Advertisement
Research Article

Taxonomic Reliability of DNA Sequences in Public Sequence Databases: A Fungal Perspective

  • R. Henrik Nilsson mail,

    To whom correspondence should be addressed. E-mail: henrik.nilsson@botany.gu.se

    Affiliation: Department of Plant and Environmental Sciences, Göteborg University, Göteborg, Sweden

    X
  • Martin Ryberg,

    Affiliation: Department of Plant and Environmental Sciences, Göteborg University, Göteborg, Sweden

    X
  • Erik Kristiansson,

    Affiliation: Department of Mathematical Statistics, Chalmers University of Technology, Göteborg, Sweden

    X
  • Kessy Abarenkov,

    Affiliation: Institute of Botany and Ecology, University of Tartu, Tartu, Estonia

    X
  • Karl-Henrik Larsson,

    Affiliation: Department of Plant and Environmental Sciences, Göteborg University, Göteborg, Sweden

    X
  • Urmas Kõljalg

    Affiliation: Institute of Botany and Ecology, University of Tartu, Tartu, Estonia

    X
  • Published: December 20, 2006
  • DOI: 10.1371/journal.pone.0000059

Reader Comments (7)

Post a new comment on this article

Reliability of sequence data in GenBank, EMBL and DDBJ?

Posted by JanS on 15 Jan 2007 at 00:58 GMT

that the reference database features a satisfactory taxonomic sampling of sequences


that the sequences in the reference database are correctly identified and annotated


that the process of translating the comparison into species names is standardized, universally adopted, and not easily misunderstood

http://plosone.org/article/info:doi/10.1371/journal.pone.0000059#article1.body1.sec1.p1

Dear all,

I have enjoyed reading the article and found it a very good treatment of the problems associated with entries in GenBank, EMBL, DDBJ.

In a traditional/old-fashioned museum (with all the jars with strange looking de-pigmented organisms, pinned butterflies, skeletons etc.) real but dead organisms are reliably stored, categorized and annotated by a curator. If there is any doubt about the taxonomic affiliation one can always examine the specimen. Unlike this traditional museum GenBank, EMBL and DDBJ store only DNA sequences + fragmentary annotation of some organism. Unfortunately in majority of cases this organism, is not linked to a repository (= traditional museum) with the dead organism, or in case of cultures a culture repository (i.e. ATCC). GenBank, EMBL, DDBJ has probably no means how to regulate this problem nor the regulation of the depth of annotation of the sequence as presented by Nilsson et al. in their article because it all stands on the individual researcher that submits the data there.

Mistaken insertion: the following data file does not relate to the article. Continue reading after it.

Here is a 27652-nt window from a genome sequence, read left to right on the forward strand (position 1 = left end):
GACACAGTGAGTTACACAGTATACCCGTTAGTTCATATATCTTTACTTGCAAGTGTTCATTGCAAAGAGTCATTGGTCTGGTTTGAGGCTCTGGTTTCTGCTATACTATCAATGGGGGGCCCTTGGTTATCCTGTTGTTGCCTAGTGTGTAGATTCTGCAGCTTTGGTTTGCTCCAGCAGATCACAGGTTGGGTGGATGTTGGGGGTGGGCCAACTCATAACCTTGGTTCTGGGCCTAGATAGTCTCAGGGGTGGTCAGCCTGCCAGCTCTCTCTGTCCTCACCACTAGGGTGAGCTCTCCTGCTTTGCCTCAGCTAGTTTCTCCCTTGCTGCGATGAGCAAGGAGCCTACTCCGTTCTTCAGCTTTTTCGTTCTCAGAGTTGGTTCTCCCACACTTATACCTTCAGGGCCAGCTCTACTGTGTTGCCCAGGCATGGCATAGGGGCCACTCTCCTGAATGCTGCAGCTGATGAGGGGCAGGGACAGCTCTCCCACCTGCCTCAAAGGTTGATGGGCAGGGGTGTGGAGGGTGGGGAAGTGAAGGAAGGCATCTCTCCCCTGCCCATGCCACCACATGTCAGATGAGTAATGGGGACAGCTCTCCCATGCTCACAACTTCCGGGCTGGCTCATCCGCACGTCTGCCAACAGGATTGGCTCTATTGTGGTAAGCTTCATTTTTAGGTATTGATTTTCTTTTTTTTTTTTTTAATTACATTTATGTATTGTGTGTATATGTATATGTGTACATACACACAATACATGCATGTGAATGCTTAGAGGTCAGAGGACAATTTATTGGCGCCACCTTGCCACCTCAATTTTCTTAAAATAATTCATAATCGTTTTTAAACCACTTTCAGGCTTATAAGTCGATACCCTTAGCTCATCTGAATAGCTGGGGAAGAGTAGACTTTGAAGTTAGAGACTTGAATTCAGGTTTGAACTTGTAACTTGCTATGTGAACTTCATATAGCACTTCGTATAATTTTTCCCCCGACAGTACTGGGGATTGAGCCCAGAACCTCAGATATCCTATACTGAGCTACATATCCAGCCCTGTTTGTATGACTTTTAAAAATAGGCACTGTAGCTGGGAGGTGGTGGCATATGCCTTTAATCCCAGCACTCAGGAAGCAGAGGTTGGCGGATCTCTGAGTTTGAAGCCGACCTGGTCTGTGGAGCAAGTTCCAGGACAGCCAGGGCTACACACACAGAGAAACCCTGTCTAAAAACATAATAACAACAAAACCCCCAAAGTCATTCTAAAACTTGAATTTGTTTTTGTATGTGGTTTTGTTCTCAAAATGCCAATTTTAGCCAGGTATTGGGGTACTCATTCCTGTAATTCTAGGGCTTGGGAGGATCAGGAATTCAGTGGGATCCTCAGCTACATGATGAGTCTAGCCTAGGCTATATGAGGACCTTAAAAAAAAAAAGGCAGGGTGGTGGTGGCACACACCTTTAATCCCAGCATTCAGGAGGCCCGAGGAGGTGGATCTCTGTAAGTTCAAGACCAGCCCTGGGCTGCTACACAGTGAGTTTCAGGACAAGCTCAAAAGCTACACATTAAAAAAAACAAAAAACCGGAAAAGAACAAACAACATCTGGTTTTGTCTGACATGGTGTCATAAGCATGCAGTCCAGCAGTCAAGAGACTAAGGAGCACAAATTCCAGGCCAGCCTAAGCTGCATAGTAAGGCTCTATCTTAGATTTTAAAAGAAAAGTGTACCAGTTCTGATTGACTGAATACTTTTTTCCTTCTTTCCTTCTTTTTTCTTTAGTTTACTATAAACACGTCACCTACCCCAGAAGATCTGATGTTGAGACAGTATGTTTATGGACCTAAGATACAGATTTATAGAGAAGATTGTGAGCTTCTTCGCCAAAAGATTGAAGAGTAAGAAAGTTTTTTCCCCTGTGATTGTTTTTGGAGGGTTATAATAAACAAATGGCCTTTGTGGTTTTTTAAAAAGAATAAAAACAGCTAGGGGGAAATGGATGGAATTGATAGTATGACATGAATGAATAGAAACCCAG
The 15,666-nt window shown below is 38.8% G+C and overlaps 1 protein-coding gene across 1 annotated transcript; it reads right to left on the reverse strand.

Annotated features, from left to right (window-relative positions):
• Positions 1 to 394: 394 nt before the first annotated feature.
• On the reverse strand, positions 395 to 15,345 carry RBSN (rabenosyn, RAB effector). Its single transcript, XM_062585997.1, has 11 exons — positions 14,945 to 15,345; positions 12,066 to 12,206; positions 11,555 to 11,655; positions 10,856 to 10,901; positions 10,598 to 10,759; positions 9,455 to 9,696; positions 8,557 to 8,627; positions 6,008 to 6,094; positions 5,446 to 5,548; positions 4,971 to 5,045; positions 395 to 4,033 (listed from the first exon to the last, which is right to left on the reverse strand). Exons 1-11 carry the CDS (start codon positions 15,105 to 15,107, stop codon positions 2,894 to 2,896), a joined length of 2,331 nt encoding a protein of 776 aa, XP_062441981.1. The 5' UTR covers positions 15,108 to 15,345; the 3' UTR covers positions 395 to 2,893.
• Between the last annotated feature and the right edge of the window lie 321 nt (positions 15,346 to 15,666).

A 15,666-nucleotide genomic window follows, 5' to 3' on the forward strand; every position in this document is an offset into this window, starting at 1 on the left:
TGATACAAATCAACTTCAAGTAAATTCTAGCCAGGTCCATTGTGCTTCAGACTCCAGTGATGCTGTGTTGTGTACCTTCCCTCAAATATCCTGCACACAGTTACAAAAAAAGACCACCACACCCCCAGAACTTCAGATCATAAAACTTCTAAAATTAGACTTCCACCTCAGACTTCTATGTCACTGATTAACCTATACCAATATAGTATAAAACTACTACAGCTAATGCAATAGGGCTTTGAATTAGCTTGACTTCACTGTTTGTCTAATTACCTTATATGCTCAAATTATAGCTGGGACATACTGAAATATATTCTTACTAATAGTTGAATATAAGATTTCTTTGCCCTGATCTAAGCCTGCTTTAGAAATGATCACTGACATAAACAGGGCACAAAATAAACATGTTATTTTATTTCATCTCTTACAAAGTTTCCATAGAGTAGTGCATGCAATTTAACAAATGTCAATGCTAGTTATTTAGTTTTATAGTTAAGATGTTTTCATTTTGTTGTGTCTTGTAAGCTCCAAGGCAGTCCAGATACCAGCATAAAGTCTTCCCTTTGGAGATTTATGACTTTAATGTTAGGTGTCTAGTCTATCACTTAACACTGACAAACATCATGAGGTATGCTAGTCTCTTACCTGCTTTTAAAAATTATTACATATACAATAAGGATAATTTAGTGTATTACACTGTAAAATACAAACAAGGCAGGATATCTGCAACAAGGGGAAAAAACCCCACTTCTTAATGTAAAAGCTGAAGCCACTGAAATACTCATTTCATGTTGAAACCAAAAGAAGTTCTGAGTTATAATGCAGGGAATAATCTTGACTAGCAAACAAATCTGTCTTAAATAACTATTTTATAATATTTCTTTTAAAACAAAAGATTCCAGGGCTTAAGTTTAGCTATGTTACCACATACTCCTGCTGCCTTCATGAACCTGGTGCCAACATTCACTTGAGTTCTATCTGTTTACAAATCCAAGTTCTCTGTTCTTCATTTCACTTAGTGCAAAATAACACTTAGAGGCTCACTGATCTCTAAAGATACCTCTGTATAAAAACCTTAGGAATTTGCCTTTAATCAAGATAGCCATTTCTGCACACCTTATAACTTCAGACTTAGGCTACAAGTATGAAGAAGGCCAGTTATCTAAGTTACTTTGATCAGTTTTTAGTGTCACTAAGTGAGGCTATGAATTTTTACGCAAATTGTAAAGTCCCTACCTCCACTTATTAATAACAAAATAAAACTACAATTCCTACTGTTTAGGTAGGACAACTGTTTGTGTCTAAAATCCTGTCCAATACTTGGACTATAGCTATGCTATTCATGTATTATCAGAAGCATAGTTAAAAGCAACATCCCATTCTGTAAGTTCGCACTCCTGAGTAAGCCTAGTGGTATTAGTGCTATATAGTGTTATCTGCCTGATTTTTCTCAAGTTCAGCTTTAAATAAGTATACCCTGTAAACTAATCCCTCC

The point that I would like to highlight is an addition to Nilsson et al.’s “assumptions” in their introduction. One has to also assume that the sequence has been generated correctly and has no errors caused by technical issues (not to be confused by polymorphism).

But really, how reliable are the sequence data in the GenBank, EMBL, DDBJ? Here I would like direct your attention to this excellent article, that is worth reading:

Harris DJ (2003) Can you bank on GenBank? Trends in Ecology & Evolution 18(7) 317-319. http://dx.doi.org/10.1016/S0169-5347(03)00150-2

Anyway, I can only agree that more control over the annotation as well as the sequence is needed from the publishers, repositories and last but not least authors.

Cheers, JanS


RE: Reliability of sequence data in GenBank, EMBL and DDBJ?

RHNi replied to JanS on 07 Feb 2007 at 15:45 GMT

>The point that I would like to highlight is an addition to Nilsson
>et al.’s “assumptions” in their introduction. One has to also assume
>that the sequence has been generated correctly and has no errors caused
>by technical issues (not to be confused by polymorphism).

You bring up a good point here. I'd say the “technical quality” of the sequences is just taken for granted most of the time, whereas in reality we have all seen Sequencher or Staden trying to make sense of noisy indata and making equivocal basecalls. (On a sidenote, the sequence with the highest number of IUPAC ambiguities – if I remember correctly – sported a full 85% of them.) I agree that we should probably have been more explicit about the “technical quality” in the Introduction.

Thanks for sharing your thoughts,

Sincerely,

Henrik N


RE: RE: Reliability of sequence data in GenBank, EMBL and DDBJ?

MarkvP replied to RHNi on 30 Jun 2007 at 23:22 GMT

Dear all,

with respect to the 'power of participation' of the (scientific) community, I would like to suggest the paper by S.L. Salzberg in Genome Biology

S.L. Salzberg
Genome re-annotation: a wiki solution?
Genome Biol. 2007;8(1):102

I don't think it's open access: isn't that weird, an open access journal discussing an open access wiki approach, yet with restricted access to the article!?!!

Anyway, I am sure you can get the paper if you try.

Good luck

Mark


RE: RE: RE: Reliability of sequence data in GenBank, EMBL and DDBJ?

RHNi replied to MarkvP on 11 Jul 2007 at 20:05 GMT

Dear Mark,

I have requested the possibility to leave comments for particular INSD entries on multiple occasions, but I never had a satisfactory reply. Such a feature would surely alleviate the concerns with, e.g., misidentified entries: it would be highly useful to read other persons' warnings and reservations on particular entries. I particularly think of the ITS sequences that are submitted as belonging to reindeer but that really are ascomycetes - a word of warning would certainly beneficial here.

I fully agree with you on the absurdity on publishing a plea for open access / contribution style approaches - in a non-open access paper. Maybe the author was less into open access and more into high impact factors after all?

(Genome Biology is partly open access, right?)

Best,

Henrik N